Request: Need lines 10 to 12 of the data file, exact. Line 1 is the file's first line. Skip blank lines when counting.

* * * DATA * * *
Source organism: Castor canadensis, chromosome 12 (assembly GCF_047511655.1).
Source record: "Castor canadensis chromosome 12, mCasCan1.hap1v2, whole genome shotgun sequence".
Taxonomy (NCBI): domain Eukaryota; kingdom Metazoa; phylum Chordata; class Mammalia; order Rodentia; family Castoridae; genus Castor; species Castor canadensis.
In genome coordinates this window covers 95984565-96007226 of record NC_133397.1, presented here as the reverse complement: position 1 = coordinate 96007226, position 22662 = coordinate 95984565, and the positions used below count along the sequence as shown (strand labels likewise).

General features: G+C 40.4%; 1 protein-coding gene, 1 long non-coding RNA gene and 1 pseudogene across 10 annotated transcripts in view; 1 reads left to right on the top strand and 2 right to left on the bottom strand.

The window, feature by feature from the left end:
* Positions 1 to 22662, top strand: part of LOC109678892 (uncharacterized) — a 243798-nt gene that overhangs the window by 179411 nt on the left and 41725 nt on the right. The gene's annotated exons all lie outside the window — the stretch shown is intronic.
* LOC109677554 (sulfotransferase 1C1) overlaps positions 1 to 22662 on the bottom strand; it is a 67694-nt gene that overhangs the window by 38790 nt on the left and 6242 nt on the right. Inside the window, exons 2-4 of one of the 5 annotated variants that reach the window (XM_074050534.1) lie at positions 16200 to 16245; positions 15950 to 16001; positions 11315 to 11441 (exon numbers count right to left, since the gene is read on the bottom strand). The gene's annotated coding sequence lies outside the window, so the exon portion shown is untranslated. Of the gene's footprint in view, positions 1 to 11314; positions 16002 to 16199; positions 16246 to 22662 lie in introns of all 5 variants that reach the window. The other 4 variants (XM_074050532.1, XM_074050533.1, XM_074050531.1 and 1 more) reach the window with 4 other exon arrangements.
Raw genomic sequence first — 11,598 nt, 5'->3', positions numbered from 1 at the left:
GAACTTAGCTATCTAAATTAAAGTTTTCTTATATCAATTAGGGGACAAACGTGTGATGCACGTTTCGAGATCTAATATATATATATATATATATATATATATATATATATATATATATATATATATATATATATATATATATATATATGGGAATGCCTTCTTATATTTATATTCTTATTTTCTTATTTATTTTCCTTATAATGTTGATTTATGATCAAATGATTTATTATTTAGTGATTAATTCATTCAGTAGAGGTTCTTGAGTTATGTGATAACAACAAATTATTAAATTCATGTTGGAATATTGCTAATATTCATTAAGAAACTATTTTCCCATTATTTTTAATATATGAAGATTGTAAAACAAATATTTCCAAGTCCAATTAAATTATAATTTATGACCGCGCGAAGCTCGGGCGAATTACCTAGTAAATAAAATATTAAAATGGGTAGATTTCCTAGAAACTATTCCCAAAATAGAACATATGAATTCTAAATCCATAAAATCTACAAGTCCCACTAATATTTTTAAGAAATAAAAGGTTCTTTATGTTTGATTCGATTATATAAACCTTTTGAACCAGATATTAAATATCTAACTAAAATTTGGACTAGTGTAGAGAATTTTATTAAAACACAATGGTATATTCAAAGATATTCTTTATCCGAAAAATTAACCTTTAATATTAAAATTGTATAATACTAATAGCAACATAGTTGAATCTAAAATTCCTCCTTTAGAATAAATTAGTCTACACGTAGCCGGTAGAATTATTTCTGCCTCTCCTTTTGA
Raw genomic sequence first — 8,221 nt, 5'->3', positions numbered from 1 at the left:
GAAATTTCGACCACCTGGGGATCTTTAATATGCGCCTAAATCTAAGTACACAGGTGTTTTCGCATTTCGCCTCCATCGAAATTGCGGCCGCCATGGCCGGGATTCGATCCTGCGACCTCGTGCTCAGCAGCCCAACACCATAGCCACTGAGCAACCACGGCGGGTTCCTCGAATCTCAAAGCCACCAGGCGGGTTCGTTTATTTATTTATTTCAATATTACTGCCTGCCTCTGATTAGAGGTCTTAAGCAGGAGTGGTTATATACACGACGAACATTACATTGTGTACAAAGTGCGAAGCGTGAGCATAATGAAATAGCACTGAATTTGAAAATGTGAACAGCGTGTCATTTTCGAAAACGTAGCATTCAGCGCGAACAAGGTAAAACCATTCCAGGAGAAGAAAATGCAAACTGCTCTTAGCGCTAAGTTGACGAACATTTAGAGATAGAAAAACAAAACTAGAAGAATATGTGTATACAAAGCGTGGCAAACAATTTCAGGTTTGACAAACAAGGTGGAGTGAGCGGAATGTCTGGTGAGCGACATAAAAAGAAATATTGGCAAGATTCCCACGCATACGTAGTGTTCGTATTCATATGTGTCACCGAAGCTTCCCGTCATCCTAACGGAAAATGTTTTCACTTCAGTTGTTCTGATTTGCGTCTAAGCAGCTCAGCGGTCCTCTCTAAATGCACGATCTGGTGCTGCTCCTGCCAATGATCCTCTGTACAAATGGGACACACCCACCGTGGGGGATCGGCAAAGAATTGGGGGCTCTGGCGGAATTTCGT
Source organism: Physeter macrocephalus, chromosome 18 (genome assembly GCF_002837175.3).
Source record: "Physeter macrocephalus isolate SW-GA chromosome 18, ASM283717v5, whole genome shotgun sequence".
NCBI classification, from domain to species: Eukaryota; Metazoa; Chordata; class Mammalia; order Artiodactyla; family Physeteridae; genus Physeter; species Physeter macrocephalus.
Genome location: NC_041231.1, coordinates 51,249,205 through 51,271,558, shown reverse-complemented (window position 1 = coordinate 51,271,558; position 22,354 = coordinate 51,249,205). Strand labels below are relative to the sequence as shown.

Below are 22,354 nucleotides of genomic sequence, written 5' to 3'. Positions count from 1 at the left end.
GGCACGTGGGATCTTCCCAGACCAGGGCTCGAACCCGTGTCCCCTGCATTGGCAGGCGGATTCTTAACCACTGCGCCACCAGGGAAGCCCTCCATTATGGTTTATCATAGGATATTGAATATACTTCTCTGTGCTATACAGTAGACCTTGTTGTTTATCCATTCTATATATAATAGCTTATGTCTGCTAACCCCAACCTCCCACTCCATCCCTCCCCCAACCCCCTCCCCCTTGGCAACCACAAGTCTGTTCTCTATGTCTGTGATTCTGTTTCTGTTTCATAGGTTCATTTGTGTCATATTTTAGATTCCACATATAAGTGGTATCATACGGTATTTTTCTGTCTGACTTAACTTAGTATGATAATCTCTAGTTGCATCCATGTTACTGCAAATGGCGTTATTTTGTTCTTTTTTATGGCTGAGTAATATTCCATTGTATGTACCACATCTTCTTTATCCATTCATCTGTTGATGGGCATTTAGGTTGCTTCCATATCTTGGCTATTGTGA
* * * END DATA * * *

GAACTTAGCTATCTAAATTAAAGTTTTCTTATATCAATTAGGGGACAAACGTGTGATGCACGTTTCGAGATCTAATATATATATATATATATATATATATATATATATATATATATATATATATATATATATATATATATATATATATGGGAATGCCTTCTTATATTTATATTCTTATTTTCTTATTTATTTTCCTTATAATGTTGATTTATGATCAAATGATTTATTATTTAGTGATTAATTCATTCAGTAGAGGTTCTTGAGTTATGTGATAACAACAAATTATTAAATTCATGTTGGAATATTGCTAATATTCATTAAGAAACTATTTTCCCATTATTTTTAATATATGAAGATTGTAAAACAAATATTTCCAAGTCCAATTAAATTATAATTTATGACCGCGCGAAGCTCGGGCGAATTACCTAGTAAATAAAATATTAAAATGGGTAGATTTCCTAGAAACTATTCCCAAAATAGAACATATGAATTCTAAATCCATAAAATCTACAAGTCCCACTAATATTTTTAAGAAATAAAAGGTTCTTTATGTTTGATTCGATTATATAAACCTTTTGAACCAGATATTAAATATCTAACTAAAATTTGGACTAGTGTAGAGAATTTTATTAAAACACAATGGTATATTCAAAGATATTCTTTATCCGAAAAATTAACCTTTAATATTAAAATTGTATAATACTAATAGCAACATAGTTGAATCTAAAATTCCTCCTTTAGAATAAATTAGTCTACACGTAGCCGGTAGAATTATTTCTGCCTCTCCTTTTGA
Raw genomic sequence first — 8,221 nt, 5'->3', positions numbered from 1 at the left:
GAAATTTCGACCACCTGGGGATCTTTAATATGCGCCTAAATCTAAGTACACAGGTGTTTTCGCATTTCGCCTCCATCGAAATTGCGGCCGCCATGGCCGGGATTCGATCCTGCGACCTCGTGCTCAGCAGCCCAACACCATAGCCACTGAGCAACCACGGCGGGTTCCTCGAATCTCAAAGCCACCAGGCGGGTTCGTTTATTTATTTATTTCAATATTACTGCCTGCCTCTGATTAGAGGTCTTAAGCAGGAGTGGTTATATACACGACGAACATTACATTGTGTACAAAGTGCGAAGCGTGAGCATAATGAAATAGCACTGAATTTGAAAATGTGAACAGCGTGTCATTTTCGAAAACGTAGCATTCAGCGCGAACAAGGTAAAACCATTCCAGGAGAAGAAAATGCAAACTGCTCTTAGCGCTAAGTTGACGAACATTTAGAGATAGAAAAACAAAACTAGAAGAATATGTGTATACAAAGCGTGGCAAACAATTTCAGGTTTGACAAACAAGGTGGAGTGAGCGGAATGTCTGGTGAGCGACATAAAAAGAAATATTGGCAAGATTCCCACGCATACGTAGTGTTCGTATTCATATGTGTCACCGAAGCTTCCCGTCATCCTAACGGAAAATGTTTTCACTTCAGTTGTTCTGATTTGCGTCTAAGCAGCTCAGCGGTCCTCTCTAAATGCACGATCTGGTGCTGCTCCTGCCAATGATCCTCTGTACAAATGGGACACACCCACCGTGGGGGATCGGCAAAGAATTGGGGGCTCTGGCGGAATTTCGT